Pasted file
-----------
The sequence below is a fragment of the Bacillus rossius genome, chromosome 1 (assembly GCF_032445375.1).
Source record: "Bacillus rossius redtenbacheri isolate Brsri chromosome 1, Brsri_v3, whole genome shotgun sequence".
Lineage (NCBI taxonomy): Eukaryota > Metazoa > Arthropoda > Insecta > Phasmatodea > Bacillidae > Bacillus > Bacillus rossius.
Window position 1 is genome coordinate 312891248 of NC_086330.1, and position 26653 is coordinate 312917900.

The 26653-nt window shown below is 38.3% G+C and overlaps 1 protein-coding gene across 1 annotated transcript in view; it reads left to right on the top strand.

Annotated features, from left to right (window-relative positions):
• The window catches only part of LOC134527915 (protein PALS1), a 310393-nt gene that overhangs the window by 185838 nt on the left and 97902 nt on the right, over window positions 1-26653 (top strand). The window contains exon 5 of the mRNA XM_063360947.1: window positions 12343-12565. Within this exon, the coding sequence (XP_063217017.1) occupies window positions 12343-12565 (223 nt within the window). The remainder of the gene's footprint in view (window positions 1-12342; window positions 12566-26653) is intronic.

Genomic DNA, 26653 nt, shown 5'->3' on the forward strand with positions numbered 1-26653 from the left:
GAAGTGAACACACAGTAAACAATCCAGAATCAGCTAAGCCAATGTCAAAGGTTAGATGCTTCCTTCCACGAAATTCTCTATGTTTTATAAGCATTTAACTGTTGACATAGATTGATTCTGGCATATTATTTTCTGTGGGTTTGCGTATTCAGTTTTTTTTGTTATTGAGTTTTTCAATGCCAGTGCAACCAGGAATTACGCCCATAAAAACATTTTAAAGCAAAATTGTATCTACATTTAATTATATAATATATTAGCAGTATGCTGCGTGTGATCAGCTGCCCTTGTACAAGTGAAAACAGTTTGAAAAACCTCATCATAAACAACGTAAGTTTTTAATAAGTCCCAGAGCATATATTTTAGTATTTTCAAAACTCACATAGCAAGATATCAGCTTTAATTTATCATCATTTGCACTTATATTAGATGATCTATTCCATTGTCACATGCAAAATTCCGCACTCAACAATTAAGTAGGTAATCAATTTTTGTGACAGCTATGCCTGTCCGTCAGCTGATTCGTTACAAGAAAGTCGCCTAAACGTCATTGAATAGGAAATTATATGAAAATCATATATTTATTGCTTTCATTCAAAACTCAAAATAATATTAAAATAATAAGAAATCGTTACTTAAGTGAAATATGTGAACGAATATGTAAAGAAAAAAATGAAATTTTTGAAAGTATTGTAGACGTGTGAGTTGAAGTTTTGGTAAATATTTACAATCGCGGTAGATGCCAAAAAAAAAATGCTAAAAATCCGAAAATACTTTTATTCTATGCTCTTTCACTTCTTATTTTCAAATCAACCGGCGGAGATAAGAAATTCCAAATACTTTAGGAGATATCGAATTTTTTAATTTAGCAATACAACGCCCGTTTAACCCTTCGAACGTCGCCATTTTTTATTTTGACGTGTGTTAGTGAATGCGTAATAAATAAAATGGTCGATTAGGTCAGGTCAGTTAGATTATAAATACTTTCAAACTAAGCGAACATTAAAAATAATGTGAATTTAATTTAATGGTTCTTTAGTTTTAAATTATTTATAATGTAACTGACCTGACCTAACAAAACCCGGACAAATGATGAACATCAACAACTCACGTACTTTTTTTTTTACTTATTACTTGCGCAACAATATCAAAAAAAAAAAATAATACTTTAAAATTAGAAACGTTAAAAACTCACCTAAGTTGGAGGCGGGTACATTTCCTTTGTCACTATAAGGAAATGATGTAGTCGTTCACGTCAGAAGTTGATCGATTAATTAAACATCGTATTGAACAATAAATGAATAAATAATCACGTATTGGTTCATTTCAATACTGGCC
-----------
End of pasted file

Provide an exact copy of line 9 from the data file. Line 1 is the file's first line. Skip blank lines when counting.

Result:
GAAGTGAACACACAGTAAACAATCCAGAATCAGCTAAGCCAATGTCAAAGGTTAGATGCTTCCTTCCACGAAATTCTCTATGTTTTATAAGCATTTAACTGTTGACATAGATTGATTCTGGCATATTATTTTCTGTGGGTTTGCGTATTCAGTTTTTTTTGTTATTGAGTTTTTCAATGCCAGTGCAACCAGGAATTACGCCCATAAAAACATTTTAAAGCAAAATTGTATCTACATTTAATTATATAATATATTAGCAGTATGCTGCGTGTGATCAGCTGCCCTTGTACAAGTGAAAACAGTTTGAAAAACCTCATCATAAACAACGTAAGTTTTTAATAAGTCCCAGAGCATATATTTTAGTATTTTCAAAACTCACATAGCAAGATATCAGCTTTAATTTATCATCATTTGCACTTATATTAGATGATCTATTCCATTGTCACATGCAAAATTCCGCACTCAACAATTAAGTAGGTAATCAATTTTTGTGACAGCTATGCCTGTCCGTCAGCTGATTCGTTACAAGAAAGTCGCCTAAACGTCATTGAATAGGAAATTATATGAAAATCATATATTTATTGCTTTCATTCAAAACTCAAAATAATATTAAAATAATAAGAAATCGTTACTTAAGTGAAATATGTGAACGAATATGTAAAGAAAAAAATGAAATTTTTGAAAGTATTGTAGACGTGTGAGTTGAAGTTTTGGTAAATATTTACAATCGCGGTAGATGCCAAAAAAAAAATGCTAAAAATCCGAAAATACTTTTATTCTATGCTCTTTCACTTCTTATTTTCAAATCAACCGGCGGAGATAAGAAATTCCAAATACTTTAGGAGATATCGAATTTTTTAATTTAGCAATACAACGCCCGTTTAACCCTTCGAACGTCGCCATTTTTTATTTTGACGTGTGTTAGTGAATGCGTAATAAATAAAATGGTCGATTAGGTCAGGTCAGTTAGATTATAAATACTTTCAAACTAAGCGAACATTAAAAATAATGTGAATTTAATTTAATGGTTCTTTAGTTTTAAATTATTTATAATGTAACTGACCTGACCTAACAAAACCCGGACAAATGATGAACATCAACAACTCACGTACTTTTTTTTTTACTTATTACTTGCGCAACAATATCAAAAAAAAAAAATAATACTTTAAAATTAGAAACGTTAAAAACTCACCTAAGTTGGAGGCGGGTACATTTCCTTTGTCACTATAAGGAAATGATGTAGTCGTTCACGTCAGAAGTTGATCGATTAATTAAACATCGTATTGAACAATAAATGAATAAATAATCACGTATTGGTTCATTTCAATACTGGCC